Interview: Joseph Gordon-Levitt on 'The Tiny Book of Tiny Stories'
Joseph Gordon-Levitt is best known for bringing life to large stories on the big screen in films such as “(500) Days of Summer,” “Inception,” and, most recently, “50/50.” But the actor has his eyes set on something smaller -- tiny, actually.
Gordon-Levitt is entering the mainstream publishing world via his online production company HitRECord. The site is collaborating with HarperCollins' imprint It Books on “The Tiny Book of Tiny Stories.”
It Books will publish a three-book series, with the first volume scheduled for release Dec. 6. Each volume is a collection of brief stories and illustrations submitted by users of the site, with collaboration at the forefront -- users are encouraged to build upon each other’s work, in what Gordon-Levitt refers to as “remixing.” Gordon-Levitt's HitRECord published the initial Tiny Book independently in 2010, culling 45 stories from more than 2,000 submissions.
This new volume -- tiny in size, just 4 inches by 6 inches -- features 60 contributions from even more submissions, more than 8,000. Yvonne Villarreal spoke with the actor about his forays into the publishing world.
Jacket Copy: This is an interesting endeavor -- are you considered the author of it all? Your name is on the cover? And did you ever think "author" would be one of your titles?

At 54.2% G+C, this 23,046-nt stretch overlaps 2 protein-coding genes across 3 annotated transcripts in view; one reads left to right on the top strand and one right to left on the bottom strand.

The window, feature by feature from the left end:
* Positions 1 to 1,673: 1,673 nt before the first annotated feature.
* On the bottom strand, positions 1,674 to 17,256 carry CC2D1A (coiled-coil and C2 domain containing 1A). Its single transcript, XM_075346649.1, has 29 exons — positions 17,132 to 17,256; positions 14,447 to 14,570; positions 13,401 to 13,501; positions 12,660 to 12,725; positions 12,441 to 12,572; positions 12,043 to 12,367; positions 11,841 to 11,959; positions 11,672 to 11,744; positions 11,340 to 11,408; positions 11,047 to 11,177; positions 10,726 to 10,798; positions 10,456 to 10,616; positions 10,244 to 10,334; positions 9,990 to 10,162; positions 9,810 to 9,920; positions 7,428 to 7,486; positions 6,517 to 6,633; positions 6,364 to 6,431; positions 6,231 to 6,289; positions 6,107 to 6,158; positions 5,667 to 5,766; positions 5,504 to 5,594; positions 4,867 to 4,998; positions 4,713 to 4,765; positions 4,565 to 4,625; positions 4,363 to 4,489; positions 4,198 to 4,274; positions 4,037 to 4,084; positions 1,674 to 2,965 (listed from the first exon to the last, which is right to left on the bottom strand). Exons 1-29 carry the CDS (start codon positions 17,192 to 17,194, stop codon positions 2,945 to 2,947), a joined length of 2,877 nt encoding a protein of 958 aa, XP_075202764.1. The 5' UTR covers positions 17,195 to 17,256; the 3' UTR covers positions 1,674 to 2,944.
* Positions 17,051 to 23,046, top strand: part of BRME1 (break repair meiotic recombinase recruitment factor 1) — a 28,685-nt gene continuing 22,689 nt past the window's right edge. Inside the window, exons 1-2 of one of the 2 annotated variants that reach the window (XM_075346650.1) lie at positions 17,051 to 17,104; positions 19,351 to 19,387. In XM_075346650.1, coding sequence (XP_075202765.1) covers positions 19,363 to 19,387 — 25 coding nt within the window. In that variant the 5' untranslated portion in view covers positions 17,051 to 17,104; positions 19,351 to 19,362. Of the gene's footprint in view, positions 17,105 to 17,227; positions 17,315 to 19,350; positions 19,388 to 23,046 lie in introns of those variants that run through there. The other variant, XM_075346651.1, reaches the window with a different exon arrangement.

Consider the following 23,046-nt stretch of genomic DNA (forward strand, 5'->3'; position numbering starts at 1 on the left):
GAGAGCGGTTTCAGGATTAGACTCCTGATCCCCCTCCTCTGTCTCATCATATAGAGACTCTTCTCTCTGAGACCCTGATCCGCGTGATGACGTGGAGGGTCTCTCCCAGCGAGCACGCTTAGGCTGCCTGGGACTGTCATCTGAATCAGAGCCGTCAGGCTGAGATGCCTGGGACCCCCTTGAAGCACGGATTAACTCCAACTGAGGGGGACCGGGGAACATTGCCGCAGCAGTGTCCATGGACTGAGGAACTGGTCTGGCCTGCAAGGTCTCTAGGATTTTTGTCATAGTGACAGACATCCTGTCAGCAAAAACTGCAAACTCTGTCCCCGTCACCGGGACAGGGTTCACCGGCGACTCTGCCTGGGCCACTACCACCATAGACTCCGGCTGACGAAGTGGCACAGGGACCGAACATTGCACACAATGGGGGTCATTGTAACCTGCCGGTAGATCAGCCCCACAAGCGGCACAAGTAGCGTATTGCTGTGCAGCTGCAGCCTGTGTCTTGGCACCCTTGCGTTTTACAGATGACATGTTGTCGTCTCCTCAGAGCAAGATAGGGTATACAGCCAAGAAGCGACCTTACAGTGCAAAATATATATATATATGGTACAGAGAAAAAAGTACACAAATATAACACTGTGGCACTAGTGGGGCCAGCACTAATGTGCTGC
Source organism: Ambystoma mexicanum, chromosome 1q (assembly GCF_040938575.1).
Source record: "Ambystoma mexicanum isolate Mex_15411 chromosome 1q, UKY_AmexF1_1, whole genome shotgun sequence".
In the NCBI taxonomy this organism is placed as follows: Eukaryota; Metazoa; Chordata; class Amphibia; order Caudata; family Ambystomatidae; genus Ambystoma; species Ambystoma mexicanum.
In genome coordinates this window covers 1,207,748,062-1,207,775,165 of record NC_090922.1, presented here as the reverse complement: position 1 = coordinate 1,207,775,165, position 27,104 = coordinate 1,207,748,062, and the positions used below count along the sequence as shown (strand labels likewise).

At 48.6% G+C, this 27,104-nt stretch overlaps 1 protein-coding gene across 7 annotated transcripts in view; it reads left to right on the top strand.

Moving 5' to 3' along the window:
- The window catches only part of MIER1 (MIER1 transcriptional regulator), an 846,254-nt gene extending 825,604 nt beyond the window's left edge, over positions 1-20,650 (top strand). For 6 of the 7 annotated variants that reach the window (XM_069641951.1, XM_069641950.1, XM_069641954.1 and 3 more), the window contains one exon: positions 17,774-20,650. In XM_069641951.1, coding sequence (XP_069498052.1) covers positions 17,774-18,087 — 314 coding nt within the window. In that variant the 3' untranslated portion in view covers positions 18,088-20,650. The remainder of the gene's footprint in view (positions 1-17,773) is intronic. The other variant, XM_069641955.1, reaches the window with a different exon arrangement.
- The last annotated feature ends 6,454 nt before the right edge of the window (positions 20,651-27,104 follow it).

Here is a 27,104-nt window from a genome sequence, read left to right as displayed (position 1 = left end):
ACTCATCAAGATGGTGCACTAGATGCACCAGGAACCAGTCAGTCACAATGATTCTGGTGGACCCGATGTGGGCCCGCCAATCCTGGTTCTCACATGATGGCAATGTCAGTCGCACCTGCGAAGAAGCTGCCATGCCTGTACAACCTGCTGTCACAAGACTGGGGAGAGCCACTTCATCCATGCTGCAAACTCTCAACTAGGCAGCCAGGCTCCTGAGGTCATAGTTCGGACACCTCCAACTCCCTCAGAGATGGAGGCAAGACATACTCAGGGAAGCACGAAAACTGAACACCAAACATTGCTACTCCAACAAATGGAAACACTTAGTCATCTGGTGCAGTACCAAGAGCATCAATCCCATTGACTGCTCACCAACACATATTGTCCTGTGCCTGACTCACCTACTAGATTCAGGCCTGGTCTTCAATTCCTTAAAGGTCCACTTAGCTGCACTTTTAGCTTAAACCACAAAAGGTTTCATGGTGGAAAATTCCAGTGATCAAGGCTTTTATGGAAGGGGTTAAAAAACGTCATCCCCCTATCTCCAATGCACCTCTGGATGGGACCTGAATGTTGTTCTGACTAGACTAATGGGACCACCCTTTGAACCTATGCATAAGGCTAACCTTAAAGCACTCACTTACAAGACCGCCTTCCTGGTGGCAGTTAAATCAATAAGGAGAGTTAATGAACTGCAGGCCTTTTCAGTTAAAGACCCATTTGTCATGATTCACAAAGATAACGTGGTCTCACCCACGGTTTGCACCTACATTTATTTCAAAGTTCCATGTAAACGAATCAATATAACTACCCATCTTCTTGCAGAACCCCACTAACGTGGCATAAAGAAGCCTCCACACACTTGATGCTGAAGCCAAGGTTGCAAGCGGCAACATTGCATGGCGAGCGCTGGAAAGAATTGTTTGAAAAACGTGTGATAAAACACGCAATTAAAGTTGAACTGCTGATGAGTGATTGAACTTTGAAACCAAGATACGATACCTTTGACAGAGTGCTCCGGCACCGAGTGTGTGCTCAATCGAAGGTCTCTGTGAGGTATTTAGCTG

Joseph Gordon-Levitt: Uh, you know, I was a cocky kid so, yeah, I thought "author" would someday be a possibility. But it’s interesting. We went back and forth a lot of what exactly to call me. This book was created in quite an unconventional way. I wouldn’t exactly call myself the author of it. I tend to call myself the director -- we didn’t put “directed by” on the cover of the book because it’s not the normal thing to put on a book, we thought it would confuse people.
But, really, there are dozens of authors attached to this. This book is the result of a collaboration that 8,000-some people contributed to. I was definitely directing it. I edited lots of the stories and I curated them -- with the help of many others -- into this book. But it certainly wasn’t just me writing and illustrating. Maybe another time, Yvonne. Maybe another time.
JC: Give us some perspective on the project. What was the idea behind it all? And what are you hoping people take away from it?